Your submission was sent successfully! Close

Thank you for signing up for our newsletter!
In these regular emails you will find the latest updates from Canonical and upcoming events where you can meet our team.Close

Thank you for contacting our team. We will be in touch shortly.Close

  1. Blog
  2. Article

Philip Williams
on 6 September 2023

Cloud storage for enterprises

Photo by Patrick Lindenberg on Unsplash

Any data-centric organisation faces the prospect of data growth at some point in their existence; it is estimated that more than 2,500 Petabytes (PB) of new data is created every day. While only a few organisations will ever have to deal with that kind of scale, it is important to plan ahead for your own organisation’s growth.

Legacy appliance-based storage systems where hardware and software are closely coupled can be expensive to maintain, expand, and difficult to operate. Moving between different models of an appliance, or to a more modern generation usually requires a complex fork-lift replacement and lengthy data migration.

Combine these more traditional challenges with the fact that application behaviour is changing too. You can no longer rely solely on a multi-protocol storage system that only provides block and file services. Many modern applications extensively utilise REST-based APIs like S3 and Swift for their storage needs. This is where a software-defined storage solution can help avoid storage silos by servicing all of these different needs from a single cluster.

What is software-defined storage?

A software-defined storage (SDS) system is a type of storage solution that abstracts away the underlying hardware, unlike traditional appliances that are tied very closely to the hardware supplied by the vendor. This means that a user of SDS can use commodity off-the-shelf hardware to build their storage system and still meet their performance and economic objectives.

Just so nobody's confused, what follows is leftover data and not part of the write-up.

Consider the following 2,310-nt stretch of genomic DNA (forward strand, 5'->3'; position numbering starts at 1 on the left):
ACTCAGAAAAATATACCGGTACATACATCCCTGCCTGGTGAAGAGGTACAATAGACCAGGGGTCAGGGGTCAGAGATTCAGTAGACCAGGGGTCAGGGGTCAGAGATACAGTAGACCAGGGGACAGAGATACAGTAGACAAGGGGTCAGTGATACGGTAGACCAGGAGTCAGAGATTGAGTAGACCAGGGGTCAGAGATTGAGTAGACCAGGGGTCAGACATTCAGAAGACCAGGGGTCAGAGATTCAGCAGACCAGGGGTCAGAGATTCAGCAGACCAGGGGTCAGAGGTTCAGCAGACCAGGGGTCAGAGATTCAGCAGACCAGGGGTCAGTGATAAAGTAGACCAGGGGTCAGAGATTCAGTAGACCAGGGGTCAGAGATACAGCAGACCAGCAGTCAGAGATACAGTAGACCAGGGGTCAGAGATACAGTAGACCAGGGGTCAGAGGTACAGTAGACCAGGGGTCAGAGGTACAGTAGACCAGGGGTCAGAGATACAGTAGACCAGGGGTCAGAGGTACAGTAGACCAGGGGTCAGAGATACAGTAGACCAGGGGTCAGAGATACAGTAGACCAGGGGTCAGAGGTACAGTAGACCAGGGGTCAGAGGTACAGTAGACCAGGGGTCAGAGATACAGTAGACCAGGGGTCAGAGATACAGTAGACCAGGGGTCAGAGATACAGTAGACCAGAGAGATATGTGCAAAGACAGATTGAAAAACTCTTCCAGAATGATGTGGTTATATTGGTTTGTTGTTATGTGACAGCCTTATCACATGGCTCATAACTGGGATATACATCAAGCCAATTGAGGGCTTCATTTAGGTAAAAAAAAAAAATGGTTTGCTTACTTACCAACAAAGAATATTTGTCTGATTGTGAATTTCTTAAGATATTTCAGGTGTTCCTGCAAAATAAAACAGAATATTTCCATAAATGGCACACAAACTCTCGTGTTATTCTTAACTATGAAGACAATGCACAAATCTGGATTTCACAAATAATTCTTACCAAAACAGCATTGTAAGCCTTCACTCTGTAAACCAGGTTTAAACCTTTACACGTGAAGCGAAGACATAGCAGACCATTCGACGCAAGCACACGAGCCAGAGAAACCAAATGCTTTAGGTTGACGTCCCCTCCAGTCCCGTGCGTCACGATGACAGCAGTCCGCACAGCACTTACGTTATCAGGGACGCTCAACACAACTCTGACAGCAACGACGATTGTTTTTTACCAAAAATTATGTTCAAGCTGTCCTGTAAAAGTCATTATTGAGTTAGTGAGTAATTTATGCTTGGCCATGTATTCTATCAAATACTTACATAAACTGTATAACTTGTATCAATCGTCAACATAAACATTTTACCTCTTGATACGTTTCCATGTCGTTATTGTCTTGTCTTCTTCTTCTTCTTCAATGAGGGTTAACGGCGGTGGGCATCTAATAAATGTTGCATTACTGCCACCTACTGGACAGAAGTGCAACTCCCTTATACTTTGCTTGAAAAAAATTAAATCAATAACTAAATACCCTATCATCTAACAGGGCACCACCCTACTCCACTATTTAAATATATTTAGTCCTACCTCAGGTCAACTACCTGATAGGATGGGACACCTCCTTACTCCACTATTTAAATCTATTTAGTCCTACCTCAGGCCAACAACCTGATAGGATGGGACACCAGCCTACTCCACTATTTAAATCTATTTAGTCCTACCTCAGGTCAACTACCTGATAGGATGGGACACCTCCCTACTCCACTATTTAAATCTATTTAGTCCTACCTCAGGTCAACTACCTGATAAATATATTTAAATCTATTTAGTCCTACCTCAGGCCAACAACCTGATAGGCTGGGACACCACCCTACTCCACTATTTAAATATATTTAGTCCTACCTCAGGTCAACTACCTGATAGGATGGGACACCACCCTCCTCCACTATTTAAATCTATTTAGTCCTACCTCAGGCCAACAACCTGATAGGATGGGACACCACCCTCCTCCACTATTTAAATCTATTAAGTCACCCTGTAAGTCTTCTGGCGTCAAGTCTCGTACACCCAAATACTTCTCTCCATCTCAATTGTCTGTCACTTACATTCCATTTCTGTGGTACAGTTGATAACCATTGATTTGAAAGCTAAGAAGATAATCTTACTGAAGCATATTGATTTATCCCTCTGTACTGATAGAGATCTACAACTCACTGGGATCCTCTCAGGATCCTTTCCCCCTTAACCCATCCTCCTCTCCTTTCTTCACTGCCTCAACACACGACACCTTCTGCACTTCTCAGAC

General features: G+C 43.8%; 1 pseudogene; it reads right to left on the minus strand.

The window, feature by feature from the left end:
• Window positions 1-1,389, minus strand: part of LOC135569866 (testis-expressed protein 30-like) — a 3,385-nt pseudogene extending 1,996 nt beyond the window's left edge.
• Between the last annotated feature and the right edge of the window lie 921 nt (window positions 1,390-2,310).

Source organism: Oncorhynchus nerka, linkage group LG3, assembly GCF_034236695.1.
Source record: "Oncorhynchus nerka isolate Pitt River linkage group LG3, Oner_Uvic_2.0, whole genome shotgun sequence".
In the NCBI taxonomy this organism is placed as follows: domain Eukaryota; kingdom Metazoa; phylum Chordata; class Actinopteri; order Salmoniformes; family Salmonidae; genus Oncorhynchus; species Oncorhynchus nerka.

Taking this concept further by combining commodity hardware with open source software extends this flexibility. Organisations are freed from cumbersome licensing agreements, can increase their security posture by not trusting black-boxes, access truly open standards, and access the latest hardware and software innovations.

Ceph is the leading open source software-defined storage system in the market, and can be used to provide storage to bare-metal servers, OpenStack and kubernetes infrastructure, and even direct to applications via S3 and Swift APIs. For example over 70% of production OpenStack clouds use Ceph as a backend for their block, file and object storage.

Cloud storage for enterprise with Ceph

Ceph is designed to provide massively scalable block, file and object storage from a single highly-resilient cluster. With  no single point of failure,  support for non-disruptive software updates, and features to allow for local and remote replication, compression and data at rest encryption Ceph is perfect for use in an enterprise setting.